Legislation to create the National Health Performance Authority has passed the Senate but the new watchdog will be reviewed in a year.
A new watchdog keeping an eye on Australia's health services will itself be independently reviewed after a year, under amendments agreed to by the federal government.
Legislation passed the Senate on Monday establishing the National Health Performance Authority, which will monitor the nation's health and hospital system and report its findings online.
It's meant to deliver "new levels of national transparency and accountability," Health Minister Nicola Roxon said when the draft laws were first introduced to parliament in March.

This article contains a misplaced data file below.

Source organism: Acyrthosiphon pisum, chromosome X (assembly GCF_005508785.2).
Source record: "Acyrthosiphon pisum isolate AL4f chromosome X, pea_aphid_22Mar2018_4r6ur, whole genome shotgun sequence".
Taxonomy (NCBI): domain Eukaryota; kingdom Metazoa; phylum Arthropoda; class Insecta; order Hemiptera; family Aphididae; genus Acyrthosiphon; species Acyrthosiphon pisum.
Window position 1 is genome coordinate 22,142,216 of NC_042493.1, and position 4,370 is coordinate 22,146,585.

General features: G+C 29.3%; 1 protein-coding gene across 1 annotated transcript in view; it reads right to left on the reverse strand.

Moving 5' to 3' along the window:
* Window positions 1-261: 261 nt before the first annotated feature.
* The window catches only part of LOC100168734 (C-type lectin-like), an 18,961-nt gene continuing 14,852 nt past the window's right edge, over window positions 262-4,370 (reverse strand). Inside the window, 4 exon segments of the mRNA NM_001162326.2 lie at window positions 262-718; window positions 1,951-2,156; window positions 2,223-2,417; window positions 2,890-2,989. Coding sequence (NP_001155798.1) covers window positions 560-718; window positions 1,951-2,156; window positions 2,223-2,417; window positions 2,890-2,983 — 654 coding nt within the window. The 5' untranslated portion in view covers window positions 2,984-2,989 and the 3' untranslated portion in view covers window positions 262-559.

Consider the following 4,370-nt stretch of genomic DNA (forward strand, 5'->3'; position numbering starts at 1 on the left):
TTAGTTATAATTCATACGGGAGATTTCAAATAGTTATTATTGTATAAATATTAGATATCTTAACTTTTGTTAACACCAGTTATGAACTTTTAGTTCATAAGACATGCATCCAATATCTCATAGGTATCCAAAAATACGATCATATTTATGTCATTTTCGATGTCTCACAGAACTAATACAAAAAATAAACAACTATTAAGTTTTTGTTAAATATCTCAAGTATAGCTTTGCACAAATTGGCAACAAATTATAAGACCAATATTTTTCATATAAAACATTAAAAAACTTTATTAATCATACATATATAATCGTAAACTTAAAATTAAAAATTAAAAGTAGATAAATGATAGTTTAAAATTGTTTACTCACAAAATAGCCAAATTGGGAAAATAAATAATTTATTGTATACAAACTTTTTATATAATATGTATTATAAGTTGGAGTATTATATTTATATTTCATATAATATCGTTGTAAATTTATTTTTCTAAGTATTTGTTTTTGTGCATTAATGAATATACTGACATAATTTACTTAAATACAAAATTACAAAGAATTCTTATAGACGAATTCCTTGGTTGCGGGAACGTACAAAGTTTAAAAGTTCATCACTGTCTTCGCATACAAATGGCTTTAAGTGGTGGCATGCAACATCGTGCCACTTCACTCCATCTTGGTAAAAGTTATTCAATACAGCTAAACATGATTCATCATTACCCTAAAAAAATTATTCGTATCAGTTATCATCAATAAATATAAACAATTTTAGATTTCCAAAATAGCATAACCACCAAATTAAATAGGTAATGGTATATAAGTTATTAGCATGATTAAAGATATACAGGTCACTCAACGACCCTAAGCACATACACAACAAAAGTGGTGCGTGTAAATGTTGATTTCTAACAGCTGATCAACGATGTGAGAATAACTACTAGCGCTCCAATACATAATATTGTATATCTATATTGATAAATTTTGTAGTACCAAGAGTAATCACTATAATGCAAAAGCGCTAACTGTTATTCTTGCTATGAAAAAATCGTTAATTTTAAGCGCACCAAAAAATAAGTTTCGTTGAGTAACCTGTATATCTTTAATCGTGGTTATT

But coalition senators on Monday urged that the authority should also be scrutinised.
It proposed that the authority be independently reviewed within 12 months, with the review open to feedback from health workers and the public and completed in six months.
Labor senator Don Farrell noted it was a short turnaround, but said the review was welcome.
"It would promote transparency in the way the authority is operating (and) this is the body to promote transparency," he told the upper house.
The government also amended the National Health Reform Amendment (National Health Performance Authority) Bill 2011 before it was passed to broaden the eligibility requirements for potential members.
The bill now awaits royal assent.
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